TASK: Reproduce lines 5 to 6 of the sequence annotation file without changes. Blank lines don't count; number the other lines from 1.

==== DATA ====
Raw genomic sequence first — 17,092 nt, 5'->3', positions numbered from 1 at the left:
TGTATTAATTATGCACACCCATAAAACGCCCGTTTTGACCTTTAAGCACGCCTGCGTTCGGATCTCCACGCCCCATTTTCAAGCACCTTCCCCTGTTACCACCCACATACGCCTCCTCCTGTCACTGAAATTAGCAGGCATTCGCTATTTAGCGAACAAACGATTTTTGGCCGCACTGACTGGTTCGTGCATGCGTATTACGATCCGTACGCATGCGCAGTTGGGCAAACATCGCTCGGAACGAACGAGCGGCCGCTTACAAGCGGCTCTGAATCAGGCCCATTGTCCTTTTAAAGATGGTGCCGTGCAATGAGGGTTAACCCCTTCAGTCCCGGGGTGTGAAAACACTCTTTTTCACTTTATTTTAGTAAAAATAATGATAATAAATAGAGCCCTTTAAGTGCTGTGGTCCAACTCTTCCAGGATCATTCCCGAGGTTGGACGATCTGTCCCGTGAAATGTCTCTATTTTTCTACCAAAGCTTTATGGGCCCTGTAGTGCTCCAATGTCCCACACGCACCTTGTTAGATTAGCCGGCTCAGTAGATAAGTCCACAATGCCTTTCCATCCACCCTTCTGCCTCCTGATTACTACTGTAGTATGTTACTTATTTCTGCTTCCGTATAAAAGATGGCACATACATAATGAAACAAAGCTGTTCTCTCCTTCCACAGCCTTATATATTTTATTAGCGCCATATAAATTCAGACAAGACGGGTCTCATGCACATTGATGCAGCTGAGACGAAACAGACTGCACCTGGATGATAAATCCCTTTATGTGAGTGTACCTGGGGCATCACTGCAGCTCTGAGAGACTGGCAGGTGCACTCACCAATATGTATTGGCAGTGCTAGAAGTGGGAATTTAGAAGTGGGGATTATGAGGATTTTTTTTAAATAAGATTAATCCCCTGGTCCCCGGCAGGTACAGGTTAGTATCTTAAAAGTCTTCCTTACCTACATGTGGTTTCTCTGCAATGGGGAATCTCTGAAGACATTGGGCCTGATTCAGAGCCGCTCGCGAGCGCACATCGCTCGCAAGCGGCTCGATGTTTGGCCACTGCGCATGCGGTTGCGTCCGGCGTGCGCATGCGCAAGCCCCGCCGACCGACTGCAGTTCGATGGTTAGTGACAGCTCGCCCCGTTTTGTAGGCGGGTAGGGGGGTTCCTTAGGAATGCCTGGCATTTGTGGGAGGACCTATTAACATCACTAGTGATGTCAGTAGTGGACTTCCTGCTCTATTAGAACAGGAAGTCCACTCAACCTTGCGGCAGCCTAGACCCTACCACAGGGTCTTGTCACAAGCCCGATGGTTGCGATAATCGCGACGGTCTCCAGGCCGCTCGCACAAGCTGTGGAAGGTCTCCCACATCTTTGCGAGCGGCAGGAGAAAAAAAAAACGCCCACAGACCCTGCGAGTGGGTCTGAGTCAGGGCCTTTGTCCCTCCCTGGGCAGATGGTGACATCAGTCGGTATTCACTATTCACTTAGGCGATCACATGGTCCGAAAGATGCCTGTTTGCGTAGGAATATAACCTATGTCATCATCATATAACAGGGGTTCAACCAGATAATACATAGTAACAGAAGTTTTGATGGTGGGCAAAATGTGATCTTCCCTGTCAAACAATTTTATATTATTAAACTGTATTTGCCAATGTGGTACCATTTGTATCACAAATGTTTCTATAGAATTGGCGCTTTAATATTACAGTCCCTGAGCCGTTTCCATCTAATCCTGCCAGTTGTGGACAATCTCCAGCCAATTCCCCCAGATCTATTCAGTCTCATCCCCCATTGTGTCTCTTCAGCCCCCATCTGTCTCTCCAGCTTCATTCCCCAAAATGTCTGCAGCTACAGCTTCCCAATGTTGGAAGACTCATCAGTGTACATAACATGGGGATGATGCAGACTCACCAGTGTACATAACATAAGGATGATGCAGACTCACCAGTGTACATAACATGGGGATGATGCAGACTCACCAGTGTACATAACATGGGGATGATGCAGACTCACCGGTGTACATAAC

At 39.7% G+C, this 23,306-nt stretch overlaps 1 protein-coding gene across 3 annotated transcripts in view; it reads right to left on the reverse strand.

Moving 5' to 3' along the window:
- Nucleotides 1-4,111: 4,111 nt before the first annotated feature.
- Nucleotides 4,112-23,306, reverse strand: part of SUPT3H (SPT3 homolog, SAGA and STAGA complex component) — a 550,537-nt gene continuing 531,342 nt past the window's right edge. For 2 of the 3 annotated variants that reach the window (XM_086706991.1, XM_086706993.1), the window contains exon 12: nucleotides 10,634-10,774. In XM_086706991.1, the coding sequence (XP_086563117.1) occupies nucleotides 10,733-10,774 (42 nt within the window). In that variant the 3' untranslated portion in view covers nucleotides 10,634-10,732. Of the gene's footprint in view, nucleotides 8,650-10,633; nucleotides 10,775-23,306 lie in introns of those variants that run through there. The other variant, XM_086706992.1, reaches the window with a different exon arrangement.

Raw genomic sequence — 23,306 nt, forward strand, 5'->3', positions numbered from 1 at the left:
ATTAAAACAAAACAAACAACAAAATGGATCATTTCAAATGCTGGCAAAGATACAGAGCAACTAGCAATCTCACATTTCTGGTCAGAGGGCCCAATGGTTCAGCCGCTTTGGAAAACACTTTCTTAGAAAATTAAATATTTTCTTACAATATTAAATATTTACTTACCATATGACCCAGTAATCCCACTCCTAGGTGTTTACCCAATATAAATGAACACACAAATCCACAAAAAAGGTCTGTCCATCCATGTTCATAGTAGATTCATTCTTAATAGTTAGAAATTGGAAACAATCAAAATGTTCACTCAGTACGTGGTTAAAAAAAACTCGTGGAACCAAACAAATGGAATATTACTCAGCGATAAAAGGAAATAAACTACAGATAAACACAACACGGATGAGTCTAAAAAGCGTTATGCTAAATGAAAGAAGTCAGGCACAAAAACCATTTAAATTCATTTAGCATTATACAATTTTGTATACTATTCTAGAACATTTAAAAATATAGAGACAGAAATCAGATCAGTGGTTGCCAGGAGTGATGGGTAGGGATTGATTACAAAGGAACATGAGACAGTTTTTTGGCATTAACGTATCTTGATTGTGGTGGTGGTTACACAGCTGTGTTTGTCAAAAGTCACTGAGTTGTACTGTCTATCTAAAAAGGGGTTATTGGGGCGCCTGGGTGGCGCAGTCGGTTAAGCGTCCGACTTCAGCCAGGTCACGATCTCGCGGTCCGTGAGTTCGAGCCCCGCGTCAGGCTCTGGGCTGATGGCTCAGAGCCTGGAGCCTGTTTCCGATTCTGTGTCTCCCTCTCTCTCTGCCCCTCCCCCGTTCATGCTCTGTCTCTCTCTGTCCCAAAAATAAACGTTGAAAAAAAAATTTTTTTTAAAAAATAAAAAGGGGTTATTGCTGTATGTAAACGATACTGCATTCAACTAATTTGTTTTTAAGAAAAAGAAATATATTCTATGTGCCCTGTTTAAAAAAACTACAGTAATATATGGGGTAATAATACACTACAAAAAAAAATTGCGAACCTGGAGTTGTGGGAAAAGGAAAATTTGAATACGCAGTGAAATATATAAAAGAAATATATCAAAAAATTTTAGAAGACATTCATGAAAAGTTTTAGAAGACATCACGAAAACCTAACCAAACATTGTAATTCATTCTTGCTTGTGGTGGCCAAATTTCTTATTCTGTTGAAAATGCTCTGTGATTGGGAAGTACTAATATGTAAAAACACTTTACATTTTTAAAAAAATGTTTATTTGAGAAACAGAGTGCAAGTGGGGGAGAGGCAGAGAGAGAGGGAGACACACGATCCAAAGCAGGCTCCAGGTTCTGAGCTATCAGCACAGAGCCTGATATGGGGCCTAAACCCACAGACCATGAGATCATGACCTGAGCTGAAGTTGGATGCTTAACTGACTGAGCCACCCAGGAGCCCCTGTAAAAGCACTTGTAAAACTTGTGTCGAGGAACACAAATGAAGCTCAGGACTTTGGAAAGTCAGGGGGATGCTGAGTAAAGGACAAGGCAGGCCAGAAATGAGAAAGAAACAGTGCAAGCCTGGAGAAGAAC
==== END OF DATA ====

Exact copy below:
- Nucleotides 1-4,111: 4,111 nt before the first annotated feature.
- Nucleotides 4,112-23,306, reverse strand: part of SUPT3H (SPT3 homolog, SAGA and STAGA complex component) — a 550,537-nt gene continuing 531,342 nt past the window's right edge. For 2 of the 3 annotated variants that reach the window (XM_086706991.1, XM_086706993.1), the window contains exon 12: nucleotides 10,634-10,774. In XM_086706991.1, the coding sequence (XP_086563117.1) occupies nucleotides 10,733-10,774 (42 nt within the window). In that variant the 3' untranslated portion in view covers nucleotides 10,634-10,732. Of the gene's footprint in view, nucleotides 8,650-10,633; nucleotides 10,775-23,306 lie in introns of those variants that run through there. The other variant, XM_086706992.1, reaches the window with a different exon arrangement.